ECONOMY

The Kabul Airport Attack Should Have Brought Americans Together

One of the most disturbing aspects of Thursday’s terrorist atrocity at Kabul’s airport is the reaction it failed to arouse. This act of stunning depravity should have reminded Americans that what they have in common as civilized people is much more important than what divides them. There’s little sign it did.

The anniversary of the 9/11 attacks is approaching, and one thinks back to the way people dealt with it. The idea that Americans and their friends around the world should come together to confront evil commanded overwhelming support. The actions that sprang from this conviction were sometimes ill-advised and, in the case of Iraq, disastrous; purpose forged in such circumstances isn’t necessarily wise. Still, the sense of standing together was a vital part of the spiritual recovery from a crushing blow. As a Briton living in London at the time, I vividly remember being caught up in it, and consoled by it.

What happened 20 years ago was vastly more shocking than the bombing in Kabul, of course. But one might nevertheless have expected that the cruelty of this attack — on people trying to flee, and U.S. soldiers ordered to stand down — would have rallied opinion. Instead, it was just more fodder for the country’s endless and exhausting divisions. Republicans: This is the Biden we told you to expect. Democrats: Withdrawal was never going to be easy (and anyway Trump saddled us with the policy). For Americans invested in politics, it appears, the main question is what effect, if any, this slaughter will have on the midterm elections. In short, barely a moment’s deviation from business as usual.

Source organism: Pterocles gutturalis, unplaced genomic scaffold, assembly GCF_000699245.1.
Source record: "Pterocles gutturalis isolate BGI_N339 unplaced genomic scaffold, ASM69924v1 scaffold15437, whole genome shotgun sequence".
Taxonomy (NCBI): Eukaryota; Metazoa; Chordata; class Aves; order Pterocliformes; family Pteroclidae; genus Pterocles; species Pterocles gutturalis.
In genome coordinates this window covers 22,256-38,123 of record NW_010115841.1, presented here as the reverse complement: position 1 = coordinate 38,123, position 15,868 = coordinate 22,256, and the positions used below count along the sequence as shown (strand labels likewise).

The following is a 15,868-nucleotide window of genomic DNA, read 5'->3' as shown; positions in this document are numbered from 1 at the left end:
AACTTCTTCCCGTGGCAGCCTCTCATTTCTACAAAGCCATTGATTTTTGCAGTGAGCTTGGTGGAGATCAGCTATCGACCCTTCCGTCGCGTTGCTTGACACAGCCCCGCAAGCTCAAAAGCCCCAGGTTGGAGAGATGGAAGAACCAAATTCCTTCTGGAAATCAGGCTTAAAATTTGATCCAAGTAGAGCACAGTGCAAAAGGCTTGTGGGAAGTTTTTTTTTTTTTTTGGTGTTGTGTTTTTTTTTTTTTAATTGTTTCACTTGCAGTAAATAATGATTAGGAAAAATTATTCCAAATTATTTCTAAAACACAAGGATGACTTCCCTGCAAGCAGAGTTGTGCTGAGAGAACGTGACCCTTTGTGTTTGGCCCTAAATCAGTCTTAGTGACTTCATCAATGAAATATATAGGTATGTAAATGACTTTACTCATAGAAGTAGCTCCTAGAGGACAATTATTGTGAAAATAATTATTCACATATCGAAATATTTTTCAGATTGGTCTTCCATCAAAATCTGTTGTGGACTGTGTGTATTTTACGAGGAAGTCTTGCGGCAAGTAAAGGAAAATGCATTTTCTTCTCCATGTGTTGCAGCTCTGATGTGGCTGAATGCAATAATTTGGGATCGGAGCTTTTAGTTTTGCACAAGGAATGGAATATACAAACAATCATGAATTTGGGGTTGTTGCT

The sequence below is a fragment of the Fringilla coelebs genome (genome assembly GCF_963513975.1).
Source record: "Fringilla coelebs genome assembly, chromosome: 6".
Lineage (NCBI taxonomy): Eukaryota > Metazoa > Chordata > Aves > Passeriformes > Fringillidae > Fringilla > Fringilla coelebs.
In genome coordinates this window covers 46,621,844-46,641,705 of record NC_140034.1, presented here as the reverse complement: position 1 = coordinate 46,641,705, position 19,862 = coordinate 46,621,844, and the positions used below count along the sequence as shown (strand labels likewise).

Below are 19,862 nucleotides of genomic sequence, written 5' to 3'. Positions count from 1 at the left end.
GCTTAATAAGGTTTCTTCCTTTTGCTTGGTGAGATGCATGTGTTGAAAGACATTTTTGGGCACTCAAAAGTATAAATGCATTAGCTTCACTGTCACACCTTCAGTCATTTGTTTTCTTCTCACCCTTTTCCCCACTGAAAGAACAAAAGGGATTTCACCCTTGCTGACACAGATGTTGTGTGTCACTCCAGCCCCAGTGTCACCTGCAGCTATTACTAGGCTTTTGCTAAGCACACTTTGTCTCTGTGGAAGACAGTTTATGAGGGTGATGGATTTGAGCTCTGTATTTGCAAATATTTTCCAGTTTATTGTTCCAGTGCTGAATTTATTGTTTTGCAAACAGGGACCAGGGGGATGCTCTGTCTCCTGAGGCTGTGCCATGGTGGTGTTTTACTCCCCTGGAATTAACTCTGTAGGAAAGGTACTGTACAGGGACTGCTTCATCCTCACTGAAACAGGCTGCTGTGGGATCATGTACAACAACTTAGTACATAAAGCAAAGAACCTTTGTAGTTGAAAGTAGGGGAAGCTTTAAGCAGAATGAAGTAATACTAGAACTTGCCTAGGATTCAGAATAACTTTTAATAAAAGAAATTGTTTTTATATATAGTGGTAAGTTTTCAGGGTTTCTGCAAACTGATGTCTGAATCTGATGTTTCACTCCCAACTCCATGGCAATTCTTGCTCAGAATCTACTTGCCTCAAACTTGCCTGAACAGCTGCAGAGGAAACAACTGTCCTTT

A point of perfect absurdity has been reached when the political parties’ mutual loathing isn’t diminished by their agreement — as in this case — on basic policy. Former President Donald Trump cut a deal with the Taliban to facilitate a rapid American withdrawal, regardless of the wishes of the Afghan government and the U.S.’s NATO partners. President Joe Biden and the Democrats embraced this approach (including its disdain for allies and much of the heedless “America First” rhetoric that went with it). Whatever the rights and wrongs of the choice, Democrats and Republicans agreed about the main thing. Yet there’s no trace of acknowledging the shared ownership of the consequences.

Republicans ask voters to believe that Trump would have executed the policy more effectively, Democrats that it was in fact well executed under the circumstances. The claims are equally ridiculous, but so what? Political advantage is at stake. At a time like this, denouncing the enemy — fellow Americans — is all that matters.

The best case for electing Biden as president was that he might begin to repair a bitterly divided country. He hasn’t so much as tried. His defense of the debacle in Kabul was fully worthy of Trump in its narcissistic refusal to admit error and willingness to blame others. Republican leaders, still in thrall to the fraud who hijacked their party, have nothing valuable to say in response. Their only role is to make matters worse. Somebody once said that a nation divided against itself cannot stand. If adversaries as repugnant as the perpetrators of the atrocity in Kabul cannot unite this country, one begins to despair for its future.

This column does not necessarily reflect the opinion of the editorial board or Bloomberg LP and its owners.

Clive Crook is a Bloomberg Opinion columnist and writes editorials on economics, finance and politics. He was chief Washington commentator for the Financial Times, a correspondent and editor for the Economist and a senior editor at the Atlantic.

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